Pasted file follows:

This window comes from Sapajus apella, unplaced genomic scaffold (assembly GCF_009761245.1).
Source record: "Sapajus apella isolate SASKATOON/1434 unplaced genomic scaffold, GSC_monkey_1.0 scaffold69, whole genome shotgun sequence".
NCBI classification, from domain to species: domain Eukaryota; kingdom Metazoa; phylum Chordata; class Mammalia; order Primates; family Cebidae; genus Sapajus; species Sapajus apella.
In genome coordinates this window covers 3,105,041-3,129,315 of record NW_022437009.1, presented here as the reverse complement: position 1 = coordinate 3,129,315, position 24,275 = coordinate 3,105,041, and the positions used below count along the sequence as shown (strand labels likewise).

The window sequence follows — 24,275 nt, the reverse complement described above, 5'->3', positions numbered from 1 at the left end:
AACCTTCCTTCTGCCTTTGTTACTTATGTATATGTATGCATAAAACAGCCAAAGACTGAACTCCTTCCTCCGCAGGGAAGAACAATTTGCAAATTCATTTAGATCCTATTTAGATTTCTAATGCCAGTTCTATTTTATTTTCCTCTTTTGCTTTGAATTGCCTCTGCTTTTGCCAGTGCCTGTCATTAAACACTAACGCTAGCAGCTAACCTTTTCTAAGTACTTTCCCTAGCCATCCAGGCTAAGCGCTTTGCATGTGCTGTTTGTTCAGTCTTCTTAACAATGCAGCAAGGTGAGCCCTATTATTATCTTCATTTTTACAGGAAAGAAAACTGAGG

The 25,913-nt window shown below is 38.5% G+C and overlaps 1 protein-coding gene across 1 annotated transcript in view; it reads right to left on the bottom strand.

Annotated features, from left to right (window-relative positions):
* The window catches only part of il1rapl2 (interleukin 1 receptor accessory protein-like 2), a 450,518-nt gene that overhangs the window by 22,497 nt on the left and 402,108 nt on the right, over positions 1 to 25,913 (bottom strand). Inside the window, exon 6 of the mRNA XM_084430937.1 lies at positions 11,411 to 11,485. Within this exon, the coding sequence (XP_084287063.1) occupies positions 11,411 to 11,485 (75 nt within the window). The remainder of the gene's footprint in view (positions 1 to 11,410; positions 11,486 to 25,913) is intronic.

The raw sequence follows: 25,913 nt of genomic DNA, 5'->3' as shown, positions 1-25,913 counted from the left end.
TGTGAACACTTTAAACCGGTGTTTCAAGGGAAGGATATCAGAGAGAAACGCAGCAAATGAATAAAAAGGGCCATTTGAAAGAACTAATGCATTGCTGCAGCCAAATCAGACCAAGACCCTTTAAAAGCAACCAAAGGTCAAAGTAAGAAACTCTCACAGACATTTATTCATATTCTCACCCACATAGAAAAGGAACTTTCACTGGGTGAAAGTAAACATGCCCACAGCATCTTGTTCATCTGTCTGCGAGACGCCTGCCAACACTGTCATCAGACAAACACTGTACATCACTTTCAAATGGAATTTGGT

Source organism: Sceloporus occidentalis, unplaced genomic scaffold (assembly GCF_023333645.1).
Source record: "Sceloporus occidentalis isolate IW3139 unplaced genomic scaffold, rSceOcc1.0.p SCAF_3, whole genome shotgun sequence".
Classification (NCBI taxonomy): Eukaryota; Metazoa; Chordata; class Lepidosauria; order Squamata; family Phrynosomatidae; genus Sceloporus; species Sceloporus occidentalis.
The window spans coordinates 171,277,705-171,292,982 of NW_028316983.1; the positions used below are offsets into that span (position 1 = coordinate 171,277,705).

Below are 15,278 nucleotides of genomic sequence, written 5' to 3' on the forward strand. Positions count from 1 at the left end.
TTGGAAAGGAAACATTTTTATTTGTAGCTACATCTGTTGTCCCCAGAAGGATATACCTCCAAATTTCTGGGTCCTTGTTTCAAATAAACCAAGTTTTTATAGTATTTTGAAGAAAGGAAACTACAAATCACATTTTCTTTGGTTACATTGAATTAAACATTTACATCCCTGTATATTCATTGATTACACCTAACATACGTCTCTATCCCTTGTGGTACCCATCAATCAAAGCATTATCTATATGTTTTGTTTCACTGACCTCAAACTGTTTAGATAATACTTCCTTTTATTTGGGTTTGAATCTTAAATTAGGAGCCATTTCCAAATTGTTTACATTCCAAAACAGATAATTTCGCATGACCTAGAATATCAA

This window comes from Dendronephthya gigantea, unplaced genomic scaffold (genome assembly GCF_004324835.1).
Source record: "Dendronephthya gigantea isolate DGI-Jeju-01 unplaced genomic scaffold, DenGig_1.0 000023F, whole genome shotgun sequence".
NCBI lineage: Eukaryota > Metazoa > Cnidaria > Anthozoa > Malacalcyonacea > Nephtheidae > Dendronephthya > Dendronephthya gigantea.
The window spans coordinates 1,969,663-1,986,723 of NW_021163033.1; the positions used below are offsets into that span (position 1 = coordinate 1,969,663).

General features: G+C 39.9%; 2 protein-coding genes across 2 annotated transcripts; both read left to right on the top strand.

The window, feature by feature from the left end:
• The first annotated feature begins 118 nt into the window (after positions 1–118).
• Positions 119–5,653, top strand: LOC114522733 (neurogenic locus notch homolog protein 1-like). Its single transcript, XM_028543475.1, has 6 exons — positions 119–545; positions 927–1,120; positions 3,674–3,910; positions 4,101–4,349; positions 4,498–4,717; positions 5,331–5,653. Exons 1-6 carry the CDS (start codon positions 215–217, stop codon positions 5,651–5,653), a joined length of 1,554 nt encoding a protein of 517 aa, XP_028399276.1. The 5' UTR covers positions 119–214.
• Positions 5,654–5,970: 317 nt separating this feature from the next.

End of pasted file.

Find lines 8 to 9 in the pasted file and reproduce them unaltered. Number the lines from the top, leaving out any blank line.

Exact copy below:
Annotated features, from left to right (window-relative positions):
* The window catches only part of il1rapl2 (interleukin 1 receptor accessory protein-like 2), a 450,518-nt gene that overhangs the window by 22,497 nt on the left and 402,108 nt on the right, over positions 1 to 25,913 (bottom strand). Inside the window, exon 6 of the mRNA XM_084430937.1 lies at positions 11,411 to 11,485. Within this exon, the coding sequence (XP_084287063.1) occupies positions 11,411 to 11,485 (75 nt within the window). The remainder of the gene's footprint in view (positions 1 to 11,410; positions 11,486 to 25,913) is intronic.